Taking your child off to preschool may raise some issues — for both of you. To ease the separation anxiety, include your child in the shopping process so she will feel nurtured by the special objects that accompany her. Below is a purchase list for your fast-growing tot who’s embarking on a long education adventure. A preschooler’s list of needs is a little different than those going off to big-kid school. Some of these things may never come to your mind, but you’ll be glad to know in advance!

Pillow, blanket, mat, sleeping bag, binky: If your child is at preschool all day, nap time is generally required. Many schools provide bedding, but if your little one snoozes easier with familiar cozies, send them along, fully labeled. Using your own bedding also helps deter the lice infestations that are rampant in this age group. If your child is addicted to a pacifier, aka binky or 170 other nicknames, include that, as well.

Slippers: Preschools occasionally require slippers as “indoor shoes.” Purchase a pair that is warm and definitely nonslip.

Smock or old T-shirt. It would be good to have this on hand when the teacher knows the project could get messy.

Extra clothes: Accidents occur constantly in preschool, especially if your child is active. Your precious one’s clothes can be suddenly soaked with finger paint, spilled beverages, or a lapse in potty training. Include extras in all apparel, especially pants, plus a jacket or sweater in case the weather changes. Label all clothes so frazzled teachers know what cubby it belongs in.

Pull-ups: Slip two or three into the backpack, even if your child insists it’s not necessary. Better safe than sorry, particularly on field trips. Pull-ups only, please; no diapers! Preschool teachers don’t want to wrestle with Velcro or safety pins. If your little half-trained one insists on proudly wearing underpants, put them on over the pull-ups.

Wipes: Don’t pinch pennies on this item. Buy the heavy duty ones in bulk and pack them in your child’s bag liberally.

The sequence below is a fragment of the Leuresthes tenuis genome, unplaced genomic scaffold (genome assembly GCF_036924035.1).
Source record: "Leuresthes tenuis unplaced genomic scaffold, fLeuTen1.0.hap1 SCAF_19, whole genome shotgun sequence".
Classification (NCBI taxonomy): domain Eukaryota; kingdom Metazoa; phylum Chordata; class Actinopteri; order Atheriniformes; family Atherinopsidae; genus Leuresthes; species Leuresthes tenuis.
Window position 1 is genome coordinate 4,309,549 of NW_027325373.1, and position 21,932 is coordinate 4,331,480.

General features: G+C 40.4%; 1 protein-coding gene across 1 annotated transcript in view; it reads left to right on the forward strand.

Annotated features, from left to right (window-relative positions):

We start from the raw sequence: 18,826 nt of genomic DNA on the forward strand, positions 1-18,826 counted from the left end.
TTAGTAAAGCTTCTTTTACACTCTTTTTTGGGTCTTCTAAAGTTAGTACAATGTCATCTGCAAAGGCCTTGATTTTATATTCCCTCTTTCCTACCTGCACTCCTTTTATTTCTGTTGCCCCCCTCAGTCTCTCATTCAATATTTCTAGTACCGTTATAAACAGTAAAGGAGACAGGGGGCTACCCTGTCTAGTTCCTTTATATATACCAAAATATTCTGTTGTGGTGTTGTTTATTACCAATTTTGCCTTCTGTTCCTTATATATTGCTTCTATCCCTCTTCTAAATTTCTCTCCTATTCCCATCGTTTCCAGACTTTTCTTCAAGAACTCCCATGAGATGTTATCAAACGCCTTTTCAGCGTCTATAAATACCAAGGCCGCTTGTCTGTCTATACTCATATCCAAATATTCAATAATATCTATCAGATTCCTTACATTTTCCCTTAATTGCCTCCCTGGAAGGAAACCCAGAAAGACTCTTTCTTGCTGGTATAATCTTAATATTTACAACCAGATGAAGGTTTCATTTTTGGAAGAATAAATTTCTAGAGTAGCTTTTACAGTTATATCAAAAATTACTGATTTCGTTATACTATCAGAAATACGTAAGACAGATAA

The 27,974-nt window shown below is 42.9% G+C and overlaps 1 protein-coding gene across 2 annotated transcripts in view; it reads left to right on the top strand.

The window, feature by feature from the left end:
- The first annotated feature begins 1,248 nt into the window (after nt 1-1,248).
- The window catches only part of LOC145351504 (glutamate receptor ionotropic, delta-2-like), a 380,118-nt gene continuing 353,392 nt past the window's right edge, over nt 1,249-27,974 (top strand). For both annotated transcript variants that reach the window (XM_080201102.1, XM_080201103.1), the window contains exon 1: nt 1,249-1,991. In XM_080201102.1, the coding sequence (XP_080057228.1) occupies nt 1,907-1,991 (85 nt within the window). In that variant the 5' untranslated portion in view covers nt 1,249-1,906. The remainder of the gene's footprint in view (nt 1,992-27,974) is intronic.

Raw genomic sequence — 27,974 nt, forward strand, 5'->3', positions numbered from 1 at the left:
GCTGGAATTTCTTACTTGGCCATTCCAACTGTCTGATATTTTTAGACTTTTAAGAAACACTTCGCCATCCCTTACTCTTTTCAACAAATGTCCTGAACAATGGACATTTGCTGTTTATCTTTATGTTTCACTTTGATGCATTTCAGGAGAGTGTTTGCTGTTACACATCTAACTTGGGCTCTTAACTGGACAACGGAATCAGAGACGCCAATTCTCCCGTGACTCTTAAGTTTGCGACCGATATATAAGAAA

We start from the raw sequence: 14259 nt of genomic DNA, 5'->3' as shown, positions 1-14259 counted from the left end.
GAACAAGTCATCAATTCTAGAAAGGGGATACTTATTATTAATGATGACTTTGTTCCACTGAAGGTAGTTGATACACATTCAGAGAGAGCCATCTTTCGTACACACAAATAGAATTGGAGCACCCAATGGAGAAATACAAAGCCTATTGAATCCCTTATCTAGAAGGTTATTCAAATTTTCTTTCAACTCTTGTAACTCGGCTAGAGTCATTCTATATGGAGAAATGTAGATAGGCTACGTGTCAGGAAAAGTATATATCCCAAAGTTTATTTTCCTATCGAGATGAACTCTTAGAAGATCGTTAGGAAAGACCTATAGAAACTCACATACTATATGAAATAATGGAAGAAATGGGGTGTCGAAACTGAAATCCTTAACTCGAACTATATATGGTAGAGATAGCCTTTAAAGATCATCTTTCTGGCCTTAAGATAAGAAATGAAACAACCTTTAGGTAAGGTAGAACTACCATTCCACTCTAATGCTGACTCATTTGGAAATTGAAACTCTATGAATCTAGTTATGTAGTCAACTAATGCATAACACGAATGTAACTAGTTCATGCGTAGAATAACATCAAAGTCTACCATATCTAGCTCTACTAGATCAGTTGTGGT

Tissues: You don’t want your kid’s cute little face covered with boogers all day. Stop the snot by loading in Kleenex, and teaching your kid how to sneeze. Explain “germ theory” too, to reduce illness.

Hand sanitizer: Every preschool has several bottles in every room, but it’s considerate to toss another one in your child’s backpack, right on top where staff can find it.

Photo from home: When your child misses you, tell them to gaze at your smiling adoring face in the photograph that you sequestered in their backpack. Aww…

Optional items

Your little one may not need these yet, but they might enjoy feeling grownup. Check with your school and teacher to see if they are allowed and at all necessary.

Backpack: It’s good to note that some schools do not permit rolling backpacks. Put a label on it with your child’s name, your child’s school, and phone numbers for both you and the school.

Box for storing items: This is good to have just in case the kids get things to call their own while in the classroom space.

Lunchbox or bag: Get whatever he wants to keep him cheerful and to encourage his appetite. Soft-sided boxes are easier to pack than their metal rivals, and plastic bento boxes with their mini-compartments are popular. To keep the food crispy, buy refreezable ice packs; to keep soup or mac n’ cheese warm get insulated food containers. Label their lunchbox.

Water bottle:  Seek one that is spill-proof. Consider a stainless steel bottle instead of plastic to avoid bisphenol A, hormone-disrupting chemicals linked to heart disease, diabetes, obesity, asthma, birth defects and cancer. However, many bottles are BPA-free; look for the label. Also, put your child’s name on the bottle.

The other supplies

Usually preschools are stocked with oodles of art and educational supplies, but certainly ask your school or teacher if you should provide any glue, paint, paper, pencils, crayons, etc. It’s a good idea to stock up on these items at home, too, to keep the creativity going and growing.

From the looks of the things, consider adding a labeler to your list to make sure things that went to school with Liam don’t go home with Lily.

See the school supply list for starting kindergarten, too.

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